Like most people who feel galvanised by Jeremy, it was his personality that drew me to him and compelled me to listen to him. And when I did, his ideas made so much sense that there was clearly no going back to the manfacured politicians before him. Like everyone, my opinion is subjective because of my background and experiences. However, Jeremy has allowed me to see the things I have in common with others, and the importance of sharing these. So, I will share my subjective reasons as a teacher for backing Jeremy, hoping that you can see how they apply to your subjective position too.
Until two weeks ago, I worked as a teacher. I remember the coalition government scrapping Labour’s ‘Every Child Matters’ scheme as I was doing my teacher training. How could any government scrap a scheme with such a name? The Liberal Democrats and The Conservatives sent a clear message that every child did not in fact matter. Jeremy is promising to protect our schools’ funding.
As I began my teaching career, I was not put off by the challenging teenagers, but the system that was holding them back. Up to 35 pupils per class and underpaid teachers, many of whom had turned to teaching as a last resort following the economic crash. Most teachers were not local, were stretched for time and failed to create good rapport with the kids. They couldn’t understand their specific needs because Tory education policy was content-focused and not pupil-focused. It was all about how much can we cram into the curriculum instead of how we can make sure pupils reach their full potentials.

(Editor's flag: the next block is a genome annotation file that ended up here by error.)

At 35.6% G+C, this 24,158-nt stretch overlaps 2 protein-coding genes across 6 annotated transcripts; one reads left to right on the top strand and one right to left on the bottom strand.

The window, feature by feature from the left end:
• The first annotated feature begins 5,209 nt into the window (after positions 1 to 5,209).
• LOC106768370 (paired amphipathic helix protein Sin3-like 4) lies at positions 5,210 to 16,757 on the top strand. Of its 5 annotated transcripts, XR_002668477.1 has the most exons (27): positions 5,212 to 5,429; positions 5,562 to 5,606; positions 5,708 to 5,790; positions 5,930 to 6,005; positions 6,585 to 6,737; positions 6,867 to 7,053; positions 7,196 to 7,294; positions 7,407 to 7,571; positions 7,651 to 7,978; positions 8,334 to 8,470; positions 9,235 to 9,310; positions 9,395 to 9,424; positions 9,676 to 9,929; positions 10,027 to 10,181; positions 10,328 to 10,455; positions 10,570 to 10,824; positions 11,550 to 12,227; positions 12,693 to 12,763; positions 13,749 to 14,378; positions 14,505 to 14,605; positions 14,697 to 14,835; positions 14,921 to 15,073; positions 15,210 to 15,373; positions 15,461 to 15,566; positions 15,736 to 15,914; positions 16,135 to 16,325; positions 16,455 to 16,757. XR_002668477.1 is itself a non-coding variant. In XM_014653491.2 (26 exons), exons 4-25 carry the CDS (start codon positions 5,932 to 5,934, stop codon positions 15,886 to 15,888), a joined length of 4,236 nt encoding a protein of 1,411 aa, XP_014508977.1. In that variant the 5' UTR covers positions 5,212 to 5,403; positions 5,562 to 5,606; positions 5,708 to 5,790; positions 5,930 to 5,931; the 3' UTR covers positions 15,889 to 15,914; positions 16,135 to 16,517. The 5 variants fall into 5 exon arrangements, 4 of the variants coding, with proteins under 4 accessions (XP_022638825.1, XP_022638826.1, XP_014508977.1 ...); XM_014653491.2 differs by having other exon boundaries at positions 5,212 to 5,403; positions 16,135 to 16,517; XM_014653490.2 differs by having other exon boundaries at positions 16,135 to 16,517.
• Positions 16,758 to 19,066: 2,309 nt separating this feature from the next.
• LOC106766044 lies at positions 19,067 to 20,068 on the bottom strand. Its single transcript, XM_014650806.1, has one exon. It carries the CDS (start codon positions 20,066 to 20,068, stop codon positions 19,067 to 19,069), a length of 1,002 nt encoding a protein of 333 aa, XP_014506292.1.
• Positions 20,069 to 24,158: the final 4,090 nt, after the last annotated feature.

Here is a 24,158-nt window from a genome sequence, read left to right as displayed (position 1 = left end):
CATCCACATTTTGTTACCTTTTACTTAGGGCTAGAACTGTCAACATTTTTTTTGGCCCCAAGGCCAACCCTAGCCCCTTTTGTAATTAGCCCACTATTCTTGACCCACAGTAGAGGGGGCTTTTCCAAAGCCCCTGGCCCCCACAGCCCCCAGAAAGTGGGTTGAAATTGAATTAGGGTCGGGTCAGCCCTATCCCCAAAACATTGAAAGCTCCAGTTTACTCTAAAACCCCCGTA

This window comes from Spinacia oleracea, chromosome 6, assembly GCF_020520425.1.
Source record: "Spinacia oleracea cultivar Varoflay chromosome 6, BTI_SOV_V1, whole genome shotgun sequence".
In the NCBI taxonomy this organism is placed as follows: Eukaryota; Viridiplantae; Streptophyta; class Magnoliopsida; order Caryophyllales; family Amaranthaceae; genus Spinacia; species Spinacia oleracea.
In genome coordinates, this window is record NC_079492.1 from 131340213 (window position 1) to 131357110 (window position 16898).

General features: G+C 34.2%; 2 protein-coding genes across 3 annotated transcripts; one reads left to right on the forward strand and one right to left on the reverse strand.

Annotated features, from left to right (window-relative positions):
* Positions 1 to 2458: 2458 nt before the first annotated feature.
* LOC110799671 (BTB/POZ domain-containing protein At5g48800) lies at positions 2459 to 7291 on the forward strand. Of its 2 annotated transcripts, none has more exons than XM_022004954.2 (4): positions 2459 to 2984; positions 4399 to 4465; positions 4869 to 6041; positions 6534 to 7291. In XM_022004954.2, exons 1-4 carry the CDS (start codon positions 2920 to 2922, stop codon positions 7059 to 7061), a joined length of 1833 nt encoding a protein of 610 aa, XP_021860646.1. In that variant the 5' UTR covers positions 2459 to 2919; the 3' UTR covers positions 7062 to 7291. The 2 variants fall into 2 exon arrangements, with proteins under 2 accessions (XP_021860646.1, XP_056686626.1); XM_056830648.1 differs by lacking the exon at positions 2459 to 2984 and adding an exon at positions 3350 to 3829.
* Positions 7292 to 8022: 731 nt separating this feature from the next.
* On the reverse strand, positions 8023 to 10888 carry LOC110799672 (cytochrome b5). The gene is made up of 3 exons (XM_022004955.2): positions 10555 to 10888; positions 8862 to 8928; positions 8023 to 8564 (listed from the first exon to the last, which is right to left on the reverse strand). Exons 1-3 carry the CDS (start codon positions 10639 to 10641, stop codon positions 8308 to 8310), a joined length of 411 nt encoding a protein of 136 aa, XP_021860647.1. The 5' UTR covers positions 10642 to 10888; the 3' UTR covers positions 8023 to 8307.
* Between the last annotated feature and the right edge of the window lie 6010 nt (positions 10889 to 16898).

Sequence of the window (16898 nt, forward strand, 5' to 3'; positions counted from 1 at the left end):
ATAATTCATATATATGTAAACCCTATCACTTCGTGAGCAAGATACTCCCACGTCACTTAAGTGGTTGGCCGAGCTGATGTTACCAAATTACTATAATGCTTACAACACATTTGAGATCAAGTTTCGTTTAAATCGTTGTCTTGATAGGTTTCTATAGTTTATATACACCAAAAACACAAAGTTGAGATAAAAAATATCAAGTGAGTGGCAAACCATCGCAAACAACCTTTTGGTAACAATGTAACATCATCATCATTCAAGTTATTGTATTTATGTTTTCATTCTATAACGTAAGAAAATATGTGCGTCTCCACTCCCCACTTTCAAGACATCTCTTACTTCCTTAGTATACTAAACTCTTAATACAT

Many students I met assumed they couldn’t go to university because their parents had no money, so they saw no point in trying their best. They didn’t even know about student loans, grants, etc. This was so different to when I was a teenager during Labour’s ‘Aim Higher’ scheme, where we were constantly told that anyone who wanted to go to university, could.
Now, the cuts to Education are even more severe as we are further squeezed by Tory austerity. Many schools are being forced into academisation, which I think is heading towards privatisation. Schools are losing teachers and support staff. It is no longer just a matter of stretched materials, but stretched humans. The situation is heading in the same direction as the NHS.
And Theresa May’s personal project of bringing back grammar schools is disgusting. When properly funded, comprehensive schools are perfectly capable of streaming kids into ability groups in subjects where it is needed, like Maths and English for example. We do not need to separate our brightest kids into these Victorian style schools where they will not get to interact with their “less academic” peers, where they learn snobbery and apathy towards those less fortunate than themselves. Apart from a few naturally academically able students, the rest of grammar school places are taken up by richer students whose parents opt to pay for a few years of private tuition in preparation for 11+ tests, instead of forking out for private school fees. Where’s the justice in that?
Jeremy recognises the value of actual educators’ knowledge and experience and has listened to them. He also knows that if we want more British people working in our NHS then we have to go back to funding our nurses’ studies and paying them a fair wage so they don’t rely on food banks. But Jeremy is going even beyond that: he is offering free higher education for all, including those starting this year. Finally, we have a leader making the most important investment in our future.